The X-Y motion work station is mounted on a Z motion platen 16 which is fixed to a vertical slider 17. Vertical slider 17 is movably mounted in a pair of vertical guides 18 attached to the sides of the frame 11A. Z adjustment means 19 comprised a coarse adjustment wheel 21 and a co-axially mounted fine adjustment wheel 22. The Z adjustment means 19 are fixed to the base 11 and are provided with an upper extendable portion 23 fixed to the patent 16.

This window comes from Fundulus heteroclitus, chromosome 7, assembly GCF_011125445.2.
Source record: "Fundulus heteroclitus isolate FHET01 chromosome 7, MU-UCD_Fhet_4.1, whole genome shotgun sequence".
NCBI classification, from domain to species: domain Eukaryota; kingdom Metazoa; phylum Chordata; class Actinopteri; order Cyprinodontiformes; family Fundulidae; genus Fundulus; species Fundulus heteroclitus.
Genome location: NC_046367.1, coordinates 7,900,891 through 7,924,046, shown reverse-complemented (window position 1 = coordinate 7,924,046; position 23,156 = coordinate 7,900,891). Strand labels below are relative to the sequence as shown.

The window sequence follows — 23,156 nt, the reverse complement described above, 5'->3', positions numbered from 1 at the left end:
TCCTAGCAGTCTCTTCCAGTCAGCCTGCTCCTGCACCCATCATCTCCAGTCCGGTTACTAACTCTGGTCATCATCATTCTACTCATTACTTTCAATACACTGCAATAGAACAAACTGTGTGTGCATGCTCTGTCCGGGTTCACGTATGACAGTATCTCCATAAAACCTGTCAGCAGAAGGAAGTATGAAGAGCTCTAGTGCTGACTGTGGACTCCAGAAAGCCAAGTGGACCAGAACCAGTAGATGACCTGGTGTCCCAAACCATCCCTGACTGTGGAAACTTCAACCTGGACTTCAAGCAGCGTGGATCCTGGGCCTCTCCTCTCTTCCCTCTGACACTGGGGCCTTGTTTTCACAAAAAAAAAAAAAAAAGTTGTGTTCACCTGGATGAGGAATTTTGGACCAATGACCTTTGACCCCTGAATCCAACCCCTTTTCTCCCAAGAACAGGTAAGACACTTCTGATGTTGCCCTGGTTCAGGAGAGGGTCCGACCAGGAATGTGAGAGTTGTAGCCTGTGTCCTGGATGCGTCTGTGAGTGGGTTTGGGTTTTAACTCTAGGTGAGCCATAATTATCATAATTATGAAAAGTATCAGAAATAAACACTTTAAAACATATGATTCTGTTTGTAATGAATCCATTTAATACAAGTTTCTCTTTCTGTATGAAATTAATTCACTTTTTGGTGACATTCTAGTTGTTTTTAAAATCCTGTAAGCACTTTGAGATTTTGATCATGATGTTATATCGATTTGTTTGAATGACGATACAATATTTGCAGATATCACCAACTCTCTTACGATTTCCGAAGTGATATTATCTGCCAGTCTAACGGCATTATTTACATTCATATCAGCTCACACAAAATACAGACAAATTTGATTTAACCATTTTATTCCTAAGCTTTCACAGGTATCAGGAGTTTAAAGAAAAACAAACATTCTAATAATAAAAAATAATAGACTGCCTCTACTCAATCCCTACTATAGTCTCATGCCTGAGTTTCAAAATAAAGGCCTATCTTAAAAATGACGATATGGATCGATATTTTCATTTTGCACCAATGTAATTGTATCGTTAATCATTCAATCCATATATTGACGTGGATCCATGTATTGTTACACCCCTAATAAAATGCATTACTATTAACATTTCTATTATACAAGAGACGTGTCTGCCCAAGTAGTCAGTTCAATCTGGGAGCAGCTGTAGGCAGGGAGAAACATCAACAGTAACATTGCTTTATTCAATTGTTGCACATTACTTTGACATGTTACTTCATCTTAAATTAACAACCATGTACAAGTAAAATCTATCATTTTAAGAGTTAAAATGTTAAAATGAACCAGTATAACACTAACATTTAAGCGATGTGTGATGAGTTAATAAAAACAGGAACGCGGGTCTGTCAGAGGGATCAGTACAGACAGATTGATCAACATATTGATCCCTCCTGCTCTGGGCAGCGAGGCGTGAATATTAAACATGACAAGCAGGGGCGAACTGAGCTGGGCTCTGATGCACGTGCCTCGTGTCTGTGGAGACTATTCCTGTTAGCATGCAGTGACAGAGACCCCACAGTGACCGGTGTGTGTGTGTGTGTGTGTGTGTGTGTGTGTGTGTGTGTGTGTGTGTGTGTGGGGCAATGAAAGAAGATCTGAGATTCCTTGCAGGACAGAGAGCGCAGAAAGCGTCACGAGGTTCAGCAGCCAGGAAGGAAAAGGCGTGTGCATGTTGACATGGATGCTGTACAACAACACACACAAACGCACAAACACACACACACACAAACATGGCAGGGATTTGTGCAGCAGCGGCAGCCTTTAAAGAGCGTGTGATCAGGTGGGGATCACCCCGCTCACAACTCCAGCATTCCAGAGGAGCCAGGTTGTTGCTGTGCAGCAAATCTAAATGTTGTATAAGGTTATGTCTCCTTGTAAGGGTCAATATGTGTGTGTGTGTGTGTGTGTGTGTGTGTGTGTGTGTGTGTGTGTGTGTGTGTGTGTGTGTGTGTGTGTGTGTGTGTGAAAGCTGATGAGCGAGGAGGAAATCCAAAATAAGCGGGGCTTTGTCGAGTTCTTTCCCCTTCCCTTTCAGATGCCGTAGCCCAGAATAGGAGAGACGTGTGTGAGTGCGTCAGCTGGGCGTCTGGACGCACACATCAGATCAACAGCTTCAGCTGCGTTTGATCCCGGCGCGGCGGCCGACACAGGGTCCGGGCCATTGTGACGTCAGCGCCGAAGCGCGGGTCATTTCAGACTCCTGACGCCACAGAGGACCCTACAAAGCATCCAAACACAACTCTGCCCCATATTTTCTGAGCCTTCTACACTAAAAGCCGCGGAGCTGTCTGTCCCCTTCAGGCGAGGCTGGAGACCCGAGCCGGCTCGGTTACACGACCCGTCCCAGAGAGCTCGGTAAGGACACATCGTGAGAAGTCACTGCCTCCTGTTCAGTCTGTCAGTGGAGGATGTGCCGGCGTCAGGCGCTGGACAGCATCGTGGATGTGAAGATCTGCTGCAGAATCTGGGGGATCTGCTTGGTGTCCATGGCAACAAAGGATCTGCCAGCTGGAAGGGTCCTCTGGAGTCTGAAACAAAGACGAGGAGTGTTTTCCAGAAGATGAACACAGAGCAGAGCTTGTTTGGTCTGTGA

An object or specimen is placed on the work station 13 opposite the objective lens 24 which is screw mounted into the optical fold block 25. Optical fold block 25 is mounted on an interior surface of the upper arms 11A of the base 11. Details of such optical fold blocks are described in my aforementioned U.S. Pat. No. 4,449,799. The optical path 26 starts at the work station 13 and reflects off of a first surface mirror 27 where it is folded and projected onto the front surface of a second first surface mirror 28 and projects a real image onto the relay projection lens 29 where the real image is formed at the reticle plane of the relay projection lens 29. The real image at the reticle plane of relay projection lens 29 is converged along optical path 26 and then reflected as a small circle or spot off the first surface projection mirror 31 as a diverging cone of light rays having a cone angle theta θ. The aforementioned real image is thus folded and projected at a cone angle which is designed to exactly subtend and fill the complete circular screen 32. Circular screen 32 is shown having a concave shape formed with a constant radius. The spherical shape is purposely designed to enable the system to provide a flatter field and direct a majority of the light rays back through the biocular viewing lens 33 as will be explained hereinafter. The rotating circular spherical screen 32 is provided with a spectral coating on the front surface which directs the light rays 26A from the front surface projection mirror 31 back toward the optical projection viewing lens 33 in a cone 35 which subtends the viewing lens 33 with minimum diffusion and reflection onto the sides of the housing 12. The light being reflected off of the circular screen 32 is shown as being reflected within the cone lines 35 which substantially fills the biocular viewing lens 33. The light leaving circular screen 32 passes through the biocular viewing lens 33 and is projected toward the eye of the observer in substantially parallel rays. Thus, the distance of the eyes from the biocular viewing lens 33 does not noticably change the magnification of the image on screen 32. For purposes of explanation of the terms used in this application the eye 34 of the observer is capable of viewing the full field of the biocular viewing lens 33 as shown by the image subtense angle beta. In the preferred embodiment the lens of the eye 34 is the first surface of the optical lens system. The distance from the lens of the eye 34 to the front or second surface 52 of the biocular viewing lens 33 is preferably approximately 76 millimeters. The biocular viewing lens 33 is shown as having non-symmetric spherical surfaces (having constant radius) for purposes which will be discussed in detail hereinafter. The distance from the rear or third surface 45 of the biocular lens 33 to the center of the rotating circular screen 32 is shown as approximately 216 millimeters and provides an increase in magnification. The distance from the front surface 36 of the relay projection lens 29 along the optical path 26 to the point 37 on the center of the rotating screen 32 is approximately 216 mm and is designed so that the wide projection angle of the relay projection lens just fills the 181 mm diameter of the reflective surface of the rotating screen 32.